Ordinance hopes to create accountability for foreclosed homes

Ordinance hopes to create accountability for foreclosed homes

SPOKANE, Wash. - Scattered across the city are homes that were foreclosed on, the homeowners left and squatters moved in leaving garbage and homes in shambles.

The city of Spokane is now working on an ordinance that would make someone accountable for foreclosed homes.

"I have to hold my breath, somebody who is on oxygen, hold my breath to go through the alley," Tina Flansburg said.

She lives close to a home off Broadway Avenue in the West Central neighborhood that has been trashed and smells of rotting garbage. She is in a wheel chair and the only way out of her home and to the bus stop is past the house.

"I would hope that they get hazmat or somebody out here to clean the mess up so I don't have to come down here and smell it," Flansburg said.

Other neighbors like Angela Hollowell agree, she says the home is disgusting and since squatters have taken over she has seen a lot of drug activity and crime.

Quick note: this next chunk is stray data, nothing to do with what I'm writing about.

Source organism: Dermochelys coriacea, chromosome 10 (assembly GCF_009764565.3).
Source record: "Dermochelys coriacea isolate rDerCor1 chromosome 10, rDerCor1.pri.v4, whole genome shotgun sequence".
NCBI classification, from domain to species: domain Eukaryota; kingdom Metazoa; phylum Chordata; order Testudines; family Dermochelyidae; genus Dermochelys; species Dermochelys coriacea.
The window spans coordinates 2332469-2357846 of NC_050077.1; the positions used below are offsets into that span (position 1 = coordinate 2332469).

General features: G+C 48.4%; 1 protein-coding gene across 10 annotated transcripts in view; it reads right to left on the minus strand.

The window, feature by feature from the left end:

"It disgusts me, makes me worry about my health, makes me worry about the health of my kids, my neighbors," Hollowell said. "This isn't new this has been going on for years."

She says the electrical wiring and plumbing have been stripped from the home.

"I have witnessed them with buckets of pee and poop, human feces and just dumping it out," Hollowell said.

Spokane City Councilmember Amber Waldref is working on an ordinance that would require home loan lenders to register foreclosed homes with the city.

"This would up front tell them that they have the responsibility to maintain the property and to preserve it," Waldref said.

The ordinance is set to go before city council on September 8th.